The thing is that people high in psychopathic traits are unable to be grateful for anything you do for them. They have no compassion, no empathy and no gratitude for anything or any one.
Enabling also hurts us as well because it keeps us in a constant state of anxiety about “when the other shoe will fall.” The Triad of “rescuer, persecutor and victim” is one in which while our “favorite” role is rescuer, we also play the “game” from the other roles of victim, and persecutor.
One of my favorite illustrations of this is a story taken from Games People Play by Dr. Eric Berne.
A man who is a drunk comes home from the bar and his wife says to him (from the Persecutor role) “You no good so and so you went out and spent all your pay on booze and broads and now I can’t buy food this week. Etc etc” He is in the victim role as she attacks him verbally. Then he gets tired of the victim role and smacks her a good one to shut her up. He is now in the persecutor role and she is in the victim mode.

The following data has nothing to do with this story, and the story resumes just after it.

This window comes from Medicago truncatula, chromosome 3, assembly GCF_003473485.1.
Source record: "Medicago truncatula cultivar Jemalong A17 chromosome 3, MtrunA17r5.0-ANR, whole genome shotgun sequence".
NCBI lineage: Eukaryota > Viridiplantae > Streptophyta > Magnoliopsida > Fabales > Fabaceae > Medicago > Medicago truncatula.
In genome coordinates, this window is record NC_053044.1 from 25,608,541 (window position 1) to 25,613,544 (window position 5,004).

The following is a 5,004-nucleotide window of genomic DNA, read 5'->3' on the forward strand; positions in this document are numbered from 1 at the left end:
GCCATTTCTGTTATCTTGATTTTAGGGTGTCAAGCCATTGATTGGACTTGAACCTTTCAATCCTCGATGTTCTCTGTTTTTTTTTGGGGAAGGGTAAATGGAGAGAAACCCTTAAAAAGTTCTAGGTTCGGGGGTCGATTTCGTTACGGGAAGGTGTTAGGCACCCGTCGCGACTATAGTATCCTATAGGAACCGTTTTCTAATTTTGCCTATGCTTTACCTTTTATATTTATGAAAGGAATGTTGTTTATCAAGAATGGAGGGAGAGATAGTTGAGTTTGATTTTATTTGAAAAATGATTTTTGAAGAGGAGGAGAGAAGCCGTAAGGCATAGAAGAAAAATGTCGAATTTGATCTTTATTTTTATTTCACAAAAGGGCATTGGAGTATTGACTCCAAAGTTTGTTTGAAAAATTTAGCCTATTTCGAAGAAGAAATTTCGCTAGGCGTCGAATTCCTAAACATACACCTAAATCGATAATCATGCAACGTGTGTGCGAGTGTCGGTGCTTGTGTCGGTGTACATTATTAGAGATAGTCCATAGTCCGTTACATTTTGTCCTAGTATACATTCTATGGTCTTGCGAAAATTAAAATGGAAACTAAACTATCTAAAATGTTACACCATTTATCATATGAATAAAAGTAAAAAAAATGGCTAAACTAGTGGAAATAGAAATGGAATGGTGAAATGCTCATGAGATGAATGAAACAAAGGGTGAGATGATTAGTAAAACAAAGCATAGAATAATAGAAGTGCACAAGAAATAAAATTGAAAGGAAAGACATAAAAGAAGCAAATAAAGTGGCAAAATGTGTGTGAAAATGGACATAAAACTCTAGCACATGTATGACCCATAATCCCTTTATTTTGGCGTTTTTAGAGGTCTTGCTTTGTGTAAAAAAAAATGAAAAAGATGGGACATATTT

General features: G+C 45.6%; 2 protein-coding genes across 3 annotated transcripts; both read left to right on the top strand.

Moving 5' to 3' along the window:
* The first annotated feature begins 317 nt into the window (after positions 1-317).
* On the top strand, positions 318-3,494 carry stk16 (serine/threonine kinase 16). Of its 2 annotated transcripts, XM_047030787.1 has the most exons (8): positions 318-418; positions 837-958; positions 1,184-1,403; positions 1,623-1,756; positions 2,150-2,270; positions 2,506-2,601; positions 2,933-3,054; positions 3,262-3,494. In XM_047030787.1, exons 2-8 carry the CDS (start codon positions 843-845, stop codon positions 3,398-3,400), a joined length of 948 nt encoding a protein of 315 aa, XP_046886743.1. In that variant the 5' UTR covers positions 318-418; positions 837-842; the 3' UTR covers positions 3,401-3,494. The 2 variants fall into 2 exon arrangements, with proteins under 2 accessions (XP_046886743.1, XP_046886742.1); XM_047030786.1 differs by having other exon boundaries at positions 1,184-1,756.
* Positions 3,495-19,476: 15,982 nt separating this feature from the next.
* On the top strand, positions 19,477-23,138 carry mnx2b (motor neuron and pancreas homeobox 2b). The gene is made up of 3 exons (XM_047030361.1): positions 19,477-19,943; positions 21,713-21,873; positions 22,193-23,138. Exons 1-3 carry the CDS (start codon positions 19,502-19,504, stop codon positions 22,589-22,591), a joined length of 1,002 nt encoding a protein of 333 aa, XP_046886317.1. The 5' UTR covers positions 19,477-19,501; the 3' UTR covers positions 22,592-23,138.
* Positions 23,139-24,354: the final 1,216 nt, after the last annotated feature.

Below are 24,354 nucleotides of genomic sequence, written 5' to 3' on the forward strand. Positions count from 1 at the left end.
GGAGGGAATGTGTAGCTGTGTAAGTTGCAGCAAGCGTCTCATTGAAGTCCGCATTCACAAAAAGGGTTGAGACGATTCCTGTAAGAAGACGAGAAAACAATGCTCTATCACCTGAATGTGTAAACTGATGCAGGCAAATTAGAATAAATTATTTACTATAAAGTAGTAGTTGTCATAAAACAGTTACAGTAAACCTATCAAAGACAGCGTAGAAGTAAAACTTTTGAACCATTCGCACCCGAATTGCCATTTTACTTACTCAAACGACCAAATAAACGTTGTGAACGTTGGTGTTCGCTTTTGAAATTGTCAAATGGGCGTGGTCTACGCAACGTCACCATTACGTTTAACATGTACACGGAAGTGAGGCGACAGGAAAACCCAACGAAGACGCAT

She calls the police who come in and RESCUE her by taking the husband to jail. Now the husband is in the victim role.
The next morning she calls her husband’s boss (in the rescuer mode,) and tells him that her husband is sick and can’t come to work. Then she continues this rescuer role by going down and pawning her wedding ring to pay husband’s bail. When they get home she reverts from the rescuer role into the persecutor and starts giving him heck for being such a crummy drunk. He is now in the victim mode and she the persecutor, and then he gets tired of the victim role and smacks her another one to shut her up. Now they have come full circle with each having played all three seats.
I read that story many years ago, but didn’t fully apply it to myself and my own ways of thinking and behaving. It is like a game of Musical Chairs with all the participants in the game changing chairs over and over. This Triad of Dysfunction is something we all seem to engage in from time to time, but here are a few helpful articles on this condition.
You can find many many more articles by googling Drama Triad, victim, persecutor, rescuer.